“Many properties which have not previously been at risk of flooding now are. Of the 28 million homes in the UK, over 5 million are currently at risk, as well as over 300 000 business premises and many more public and utility services buildings. For most of these properties the risk of being flooded in any one year is still small, but for several hundred thousand properties, especially those which have been flooded in recent years, the risk is more significant. Buildings insurance underpins mortgage lending, to the extent that a failure to access insurance usually means no mortgage. In other words, if insurance is not available, a property could become impossible to buy or sell.”
There are inherent uncertainties regarding the number of properties to be affected. Of the “several hundred thousand” referred to in the RICS guidance, many are likely to be affected by much higher insurance premiums but these are unlikely to be worth substantially less as a result. Although only a small proportion of owners/lenders/investors may find their properties uninsurable, that may still be a relatively large number and the capital losses correspondingly severe.
For any “at risk” property which is bought or sold, remortgaged or let (especially in the run-up to 30 June 2013 but also beyond), the relevant parties need to be made aware of the uncertainties associated with the availability of insurance and, in appropriate cases, of the potential for adverse impact on capital value and future saleability. There are several steps which should be taken in these circumstances to assess flood risk and the associated uncertainties regarding insurance:
- Heightened awareness of potential flood issues must be the starting point. The proximity of streams, watercourses or culverts may warrant express mention in a surveyor’s report or may prompt a conveyancer to recommend that their client instruct further specialist enquiries or investigation. If specialist investigations yield results which are likely to impinge on value this should be referred back to the surveyor.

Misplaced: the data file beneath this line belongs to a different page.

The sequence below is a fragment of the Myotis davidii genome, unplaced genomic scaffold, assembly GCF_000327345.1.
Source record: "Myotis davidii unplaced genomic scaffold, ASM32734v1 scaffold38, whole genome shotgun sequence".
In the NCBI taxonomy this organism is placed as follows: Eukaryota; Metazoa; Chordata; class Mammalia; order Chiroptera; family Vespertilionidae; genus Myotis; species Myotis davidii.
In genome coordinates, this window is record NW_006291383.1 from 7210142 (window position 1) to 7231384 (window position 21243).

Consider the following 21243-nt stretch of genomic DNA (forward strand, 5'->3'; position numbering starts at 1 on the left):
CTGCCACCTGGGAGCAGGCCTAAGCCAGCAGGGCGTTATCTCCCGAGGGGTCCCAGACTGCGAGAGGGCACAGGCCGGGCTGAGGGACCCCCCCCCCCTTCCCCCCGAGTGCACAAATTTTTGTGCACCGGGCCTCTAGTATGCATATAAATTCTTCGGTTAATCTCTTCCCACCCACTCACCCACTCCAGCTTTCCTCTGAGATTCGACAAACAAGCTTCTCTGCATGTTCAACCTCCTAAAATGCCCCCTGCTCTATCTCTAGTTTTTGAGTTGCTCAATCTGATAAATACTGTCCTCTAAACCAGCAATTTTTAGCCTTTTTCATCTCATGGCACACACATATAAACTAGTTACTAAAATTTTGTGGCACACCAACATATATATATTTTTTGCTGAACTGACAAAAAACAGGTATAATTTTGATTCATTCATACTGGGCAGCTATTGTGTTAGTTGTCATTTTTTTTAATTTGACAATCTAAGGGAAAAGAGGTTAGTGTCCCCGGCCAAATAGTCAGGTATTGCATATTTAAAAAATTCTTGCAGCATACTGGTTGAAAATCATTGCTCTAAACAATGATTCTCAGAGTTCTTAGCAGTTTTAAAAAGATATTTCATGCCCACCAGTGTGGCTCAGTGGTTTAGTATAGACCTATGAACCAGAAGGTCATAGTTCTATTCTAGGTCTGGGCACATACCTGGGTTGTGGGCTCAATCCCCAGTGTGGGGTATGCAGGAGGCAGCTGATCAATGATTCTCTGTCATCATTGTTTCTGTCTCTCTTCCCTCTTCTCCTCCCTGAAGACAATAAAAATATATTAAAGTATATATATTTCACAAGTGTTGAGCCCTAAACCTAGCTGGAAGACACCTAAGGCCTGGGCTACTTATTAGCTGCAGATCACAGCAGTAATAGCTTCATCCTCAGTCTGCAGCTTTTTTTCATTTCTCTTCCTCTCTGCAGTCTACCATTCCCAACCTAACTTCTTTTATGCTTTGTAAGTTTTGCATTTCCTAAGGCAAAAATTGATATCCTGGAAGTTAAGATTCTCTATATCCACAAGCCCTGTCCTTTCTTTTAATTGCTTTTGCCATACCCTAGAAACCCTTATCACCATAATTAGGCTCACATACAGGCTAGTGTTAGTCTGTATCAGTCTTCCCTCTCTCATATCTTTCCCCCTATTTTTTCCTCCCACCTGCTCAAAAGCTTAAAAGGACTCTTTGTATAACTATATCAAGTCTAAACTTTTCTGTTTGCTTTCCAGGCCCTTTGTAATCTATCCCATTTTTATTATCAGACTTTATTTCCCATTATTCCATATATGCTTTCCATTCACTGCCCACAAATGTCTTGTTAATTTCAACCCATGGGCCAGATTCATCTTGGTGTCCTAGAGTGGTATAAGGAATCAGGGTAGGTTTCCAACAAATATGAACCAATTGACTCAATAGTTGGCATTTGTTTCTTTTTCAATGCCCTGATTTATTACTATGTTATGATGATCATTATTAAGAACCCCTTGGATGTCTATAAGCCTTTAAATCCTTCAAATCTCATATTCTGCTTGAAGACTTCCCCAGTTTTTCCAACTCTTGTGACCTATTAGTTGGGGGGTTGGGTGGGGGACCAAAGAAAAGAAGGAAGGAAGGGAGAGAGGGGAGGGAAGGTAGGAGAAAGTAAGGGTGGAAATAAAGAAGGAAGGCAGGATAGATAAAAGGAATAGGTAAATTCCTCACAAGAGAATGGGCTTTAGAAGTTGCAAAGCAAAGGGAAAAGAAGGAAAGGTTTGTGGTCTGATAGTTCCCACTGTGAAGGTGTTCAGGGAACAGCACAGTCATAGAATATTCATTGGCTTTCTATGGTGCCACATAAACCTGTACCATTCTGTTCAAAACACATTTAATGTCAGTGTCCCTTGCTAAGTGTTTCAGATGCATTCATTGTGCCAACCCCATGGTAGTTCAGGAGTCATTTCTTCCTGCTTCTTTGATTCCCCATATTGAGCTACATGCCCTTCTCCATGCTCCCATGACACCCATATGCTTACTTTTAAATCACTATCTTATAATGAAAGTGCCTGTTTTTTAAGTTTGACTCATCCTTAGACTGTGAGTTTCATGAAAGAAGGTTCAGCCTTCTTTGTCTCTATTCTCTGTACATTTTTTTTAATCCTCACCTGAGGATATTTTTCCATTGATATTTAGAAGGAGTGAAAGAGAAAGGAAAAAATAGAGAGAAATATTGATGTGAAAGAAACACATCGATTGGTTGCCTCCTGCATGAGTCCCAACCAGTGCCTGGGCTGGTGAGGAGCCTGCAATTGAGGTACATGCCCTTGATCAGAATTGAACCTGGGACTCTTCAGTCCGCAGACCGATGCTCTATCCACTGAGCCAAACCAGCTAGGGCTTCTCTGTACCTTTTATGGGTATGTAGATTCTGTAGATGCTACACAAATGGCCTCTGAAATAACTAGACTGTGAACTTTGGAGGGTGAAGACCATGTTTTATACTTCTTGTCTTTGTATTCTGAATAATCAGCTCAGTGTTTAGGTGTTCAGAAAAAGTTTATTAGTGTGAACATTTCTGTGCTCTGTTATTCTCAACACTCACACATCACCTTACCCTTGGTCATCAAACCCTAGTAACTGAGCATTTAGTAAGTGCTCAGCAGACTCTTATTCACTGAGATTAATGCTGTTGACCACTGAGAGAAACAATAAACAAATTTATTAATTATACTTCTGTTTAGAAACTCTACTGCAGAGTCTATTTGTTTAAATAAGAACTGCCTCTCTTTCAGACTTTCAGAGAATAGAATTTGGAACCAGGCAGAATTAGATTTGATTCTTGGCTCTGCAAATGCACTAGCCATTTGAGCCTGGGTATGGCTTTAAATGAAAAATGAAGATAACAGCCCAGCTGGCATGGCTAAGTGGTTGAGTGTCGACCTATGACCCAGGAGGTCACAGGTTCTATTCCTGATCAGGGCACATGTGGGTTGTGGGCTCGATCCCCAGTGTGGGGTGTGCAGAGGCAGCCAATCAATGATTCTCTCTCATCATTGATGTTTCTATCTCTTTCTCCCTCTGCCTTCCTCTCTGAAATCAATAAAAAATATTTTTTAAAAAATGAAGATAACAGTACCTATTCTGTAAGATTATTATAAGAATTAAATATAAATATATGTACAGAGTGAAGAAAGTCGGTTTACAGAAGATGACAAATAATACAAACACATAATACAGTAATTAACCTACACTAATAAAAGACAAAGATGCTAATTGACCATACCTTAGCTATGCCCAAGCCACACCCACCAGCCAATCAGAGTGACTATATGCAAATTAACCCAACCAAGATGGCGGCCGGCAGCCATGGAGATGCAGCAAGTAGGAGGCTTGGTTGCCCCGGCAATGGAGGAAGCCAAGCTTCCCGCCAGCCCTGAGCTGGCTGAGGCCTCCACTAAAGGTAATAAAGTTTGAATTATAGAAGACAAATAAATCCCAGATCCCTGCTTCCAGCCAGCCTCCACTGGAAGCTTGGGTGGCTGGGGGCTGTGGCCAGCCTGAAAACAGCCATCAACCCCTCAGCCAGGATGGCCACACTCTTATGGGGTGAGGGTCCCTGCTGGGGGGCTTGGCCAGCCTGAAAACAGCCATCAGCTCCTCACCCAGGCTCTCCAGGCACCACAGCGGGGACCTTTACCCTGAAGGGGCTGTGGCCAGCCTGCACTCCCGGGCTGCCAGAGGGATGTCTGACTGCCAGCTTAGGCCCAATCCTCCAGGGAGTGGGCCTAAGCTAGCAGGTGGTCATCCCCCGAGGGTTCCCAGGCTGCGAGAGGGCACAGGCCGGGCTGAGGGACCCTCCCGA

- RICS guidance on Professional Standards in Valuation (the Red Book) now refers expressly to the Environment Agency (EA) flood-risk maps (see link below). It is important for anyone using them to appreciate that the EA maps currently deal only with risks arising from coastal and “main” river sources (as distinct from surface water or other risk sources) and do not purport to give property-specific information or advice.
- Environmental reports are relatively cheap (from £30) and most will access, and the content be derived from, specialist databases. Whilst they may appear impressive, comprehensive and authoritative on their face they should still be treated with caution; read the small print carefully. The quality of data on flood-risk is improving rapidly but it remains patchy and is, by definition, always a moving target. Property specific advice from a flood-risk consultant or hydrological engineer may be appropriate where data is limited.
- For professional advisors, agreeing appropriate engagement terms and managing the client’s expectations of what can and cannot be done within the scope of a survey (or lesser report) is always important. Different clients will have very diverse risk appetites and a wide range of understanding (and lack of understanding) on technical issues such as flood-risk and insurance. Once a property is identified as being within a higher risk category then the cost benefits will usually be in favour of further investigation and specialist advice. The cost of more in-depth reporting is likely to be tiny compared to the value of a property, secured loan or lease obligation; or indeed to the downside of that client investing in a potentially uninsurable building. With one in six properties in England and Wales at risk, extreme weather events on the increase and just over 12 months until the present arrangements expire, now is the time to review potential exposure and to obtain relevant advice.